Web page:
Like so many other positives the Sharks seem to muster at this point in their season, the their latest goal in tonight’s firefight was answered soon after it was scored. Oliver Ekman-Larsson let fly a dazzling wrister from the point that careened off of Tim heed’s shoulder and over poor Aaron Dell’s helpless shoulder into the back of the net.
San Jose would not be undone. Rather than allow their back-and-forth play to consume them entirely, San Jose instead allowed another goal from a Josh Archibald wrist shot that snuck its way past a sightless Dell.
With just 15 seconds left in the game, trailing by a goal, of course San Jose would find its savior in the form of a man who has been, frankly, saving them all season. After blocking a shot in front of their open net, Joonas Donskoi would skate the length of the ice and arrive at the Arizona goal mouth just in time to tap a rebound home for the tying goal.
Overtime continued much as the game did, with San Jose dominating the shot differential category. The turbulent affair mercifully allowed poor fans to breathe once again after a seemingly endless string of saves from Scott Wedgewood. A Joe Pavelski shot from a typically brilliant Joe Thornton pass bounced off Wedgewood’s back, off Christian Dvorak’s skate and into the goal for the game winner.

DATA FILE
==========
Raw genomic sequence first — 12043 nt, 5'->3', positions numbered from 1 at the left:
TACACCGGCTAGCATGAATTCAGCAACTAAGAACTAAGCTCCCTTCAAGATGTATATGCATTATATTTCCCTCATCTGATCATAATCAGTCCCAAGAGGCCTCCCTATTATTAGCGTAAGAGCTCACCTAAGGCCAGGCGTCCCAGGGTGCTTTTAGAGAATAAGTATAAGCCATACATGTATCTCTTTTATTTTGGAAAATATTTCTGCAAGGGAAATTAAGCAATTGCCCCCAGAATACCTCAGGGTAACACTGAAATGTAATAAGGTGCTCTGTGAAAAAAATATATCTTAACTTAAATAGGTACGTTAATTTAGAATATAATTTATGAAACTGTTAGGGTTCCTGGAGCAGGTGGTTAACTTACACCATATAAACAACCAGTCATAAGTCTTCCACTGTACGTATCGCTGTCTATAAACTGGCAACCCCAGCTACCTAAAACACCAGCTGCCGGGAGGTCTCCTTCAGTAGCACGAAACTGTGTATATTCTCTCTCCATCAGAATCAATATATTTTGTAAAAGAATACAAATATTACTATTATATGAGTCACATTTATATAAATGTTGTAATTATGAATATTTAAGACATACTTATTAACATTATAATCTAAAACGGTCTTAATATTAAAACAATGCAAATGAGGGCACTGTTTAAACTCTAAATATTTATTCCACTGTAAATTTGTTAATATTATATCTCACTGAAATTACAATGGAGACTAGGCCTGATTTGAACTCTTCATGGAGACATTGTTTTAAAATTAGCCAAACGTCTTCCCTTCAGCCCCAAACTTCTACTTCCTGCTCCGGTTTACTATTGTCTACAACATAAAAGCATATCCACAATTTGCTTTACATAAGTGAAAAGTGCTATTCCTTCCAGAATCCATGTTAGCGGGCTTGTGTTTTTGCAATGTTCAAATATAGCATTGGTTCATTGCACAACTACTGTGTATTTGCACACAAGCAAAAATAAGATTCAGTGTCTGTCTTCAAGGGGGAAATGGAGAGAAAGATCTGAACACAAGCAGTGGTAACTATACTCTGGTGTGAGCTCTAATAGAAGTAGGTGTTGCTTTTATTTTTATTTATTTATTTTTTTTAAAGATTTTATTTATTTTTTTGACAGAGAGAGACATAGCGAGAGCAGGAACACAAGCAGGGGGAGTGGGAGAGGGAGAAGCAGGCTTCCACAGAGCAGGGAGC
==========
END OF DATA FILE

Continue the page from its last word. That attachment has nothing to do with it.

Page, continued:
San Jose managed to turn in one of their best shot differential performances on the season, notching 65 percent of all 5v5 shots and unblocked shots and 63 percent of high-danger scoring chances. Still, that they allowed eight high-danger scoring chances of their own suggests the team has yet to address its defensive leaks. They’ll have to figure out what leaves the sieve open in their own end, lest the continue to make things close with the league’s worst teams.